If you're seeing this message, it means we're having trouble loading external resources on our website.

If you're behind a web filter, please make sure that the domains *.kastatic.org and *.kasandbox.org are unblocked.

Main content
Current time:0:00Total duration:4:02

Video transcript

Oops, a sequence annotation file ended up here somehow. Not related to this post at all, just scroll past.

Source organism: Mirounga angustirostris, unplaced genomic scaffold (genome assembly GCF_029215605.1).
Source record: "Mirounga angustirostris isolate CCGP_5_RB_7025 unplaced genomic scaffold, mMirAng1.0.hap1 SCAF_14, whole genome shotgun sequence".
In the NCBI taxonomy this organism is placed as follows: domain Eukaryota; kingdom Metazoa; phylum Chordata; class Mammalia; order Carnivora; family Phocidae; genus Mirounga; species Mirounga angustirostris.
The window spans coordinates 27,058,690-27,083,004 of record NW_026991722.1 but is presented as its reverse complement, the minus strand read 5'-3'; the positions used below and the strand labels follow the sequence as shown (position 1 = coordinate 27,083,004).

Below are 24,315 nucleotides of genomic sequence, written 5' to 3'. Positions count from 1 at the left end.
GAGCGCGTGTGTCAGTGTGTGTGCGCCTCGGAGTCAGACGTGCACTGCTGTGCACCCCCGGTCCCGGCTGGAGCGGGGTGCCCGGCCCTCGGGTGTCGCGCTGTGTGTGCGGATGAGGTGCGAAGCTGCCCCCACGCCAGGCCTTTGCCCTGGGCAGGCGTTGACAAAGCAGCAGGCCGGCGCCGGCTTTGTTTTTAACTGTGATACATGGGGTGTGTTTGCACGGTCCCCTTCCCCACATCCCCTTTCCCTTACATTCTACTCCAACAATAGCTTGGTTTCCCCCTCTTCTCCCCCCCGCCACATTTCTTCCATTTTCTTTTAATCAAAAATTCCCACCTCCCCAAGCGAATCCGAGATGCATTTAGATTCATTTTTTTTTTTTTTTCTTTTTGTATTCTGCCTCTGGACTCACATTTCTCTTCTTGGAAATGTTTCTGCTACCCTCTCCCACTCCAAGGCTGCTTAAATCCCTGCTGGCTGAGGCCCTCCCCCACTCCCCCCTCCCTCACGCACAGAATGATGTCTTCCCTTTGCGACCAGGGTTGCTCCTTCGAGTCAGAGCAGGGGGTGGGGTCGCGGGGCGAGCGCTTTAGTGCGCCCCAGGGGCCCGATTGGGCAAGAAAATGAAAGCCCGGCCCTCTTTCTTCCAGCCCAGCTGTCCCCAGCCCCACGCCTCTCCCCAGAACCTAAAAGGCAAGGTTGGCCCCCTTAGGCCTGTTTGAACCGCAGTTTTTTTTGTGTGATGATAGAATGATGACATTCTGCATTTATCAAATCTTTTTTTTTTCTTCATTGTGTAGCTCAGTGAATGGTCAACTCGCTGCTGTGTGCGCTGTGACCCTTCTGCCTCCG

We now know a little bit about inflation and deflation. And now I want to introduce you to hyperinflation. And as the word implies, it's inflation gone wild. How hyperinflation, or at least the cases that we've seen in modern times, how they've happened is you have some type of a government just going wild with the printing press. They're just printing a ton of money. So the general cycle is they print money, they print like mad, usually because they don't have any other way of getting revenue. They print like mad. That leads to prices going up. And then because prices go up, they have to print more in order for them to be able to get the same goods and services or pay the government workers what they wanted to pay the government workers, or pay the soldiers what they wanted to pay the soldiers. This by itself would probably drive the hyperinflation in and of itself. But on top of this, we're used to thinking high inflation is 5% or 10%, but you could imagine what happens when inflation is 5% or 10% per hour. Because then there's no incentive to be actually holding currency. Every second that you hold currency it becomes worth less and less and less. And so what happens in a scenario like this is people want to hoard hard assets. So if the price of bread is going up by the minute or by the hour, or the price of shoes are going up by the minute or by the hour, the increase in prices is going to make people hoard things. Hoarding goes through the roof. And you can imagine if hoarding goes through the roof, if the shoe seller doesn't want to sell his shoes anymore, or he wants the hold them a little bit longer, then the supply of shoes are going to go down, and the prices are going to go up even higher. So hoarding leads even to higher prices. When people go to the bread market, and there's five loaves of bread, they buy all of them. And then the next person can't buy any because they know that the price of bread is going through the roof. So it just keeps getting worse and worse. And it's all started by the government just going nuts with the printing press. Now, the three most famous examples of this happening-- probably the most famous one is what happened in Weimar Germany after World War I. They had huge reparations to pay. That's what the Weimar government would have argued was their main cause. But they just printed money like crazy. Some people said that they were almost trying to destroy the economy so that they wouldn't have to pay reparations for what they did in World War I. But this just gives you a sense of how crazy it was. Here's the end of World War I. And they just printed money like mad. And isn't the rate of inflation. This is how much it was relative to a gold mark. So this is one gold mark over here. So only after about 2 and a half years it was over tenfold. And this is a logarithmic scale. Each slash year, this is a factor of 10. So after by the end of 1923, you're looking at-- This is what? Not 100,000, not a million, not a billion. This is a trillion. It had gone up a trillion fold in the span of one, two, three, four, five, six years. The other famous examples of this, Zimbabwe from 1980 until 2009. Once again, printing money like mad. And some of their productive capacity went away. This right here is a 100 trillion Zimbabwe dollar. And this shows you the Zimbabwean dollar relative to the US dollar. And once again, is a logarithmic scale. This is 10 to the 30th power. And then the largest or the most extreme hyperinflation ever was Hungary after World War II. And this right here is a 10 million pengo note, just to give you an idea of what people were carrying around in their pockets.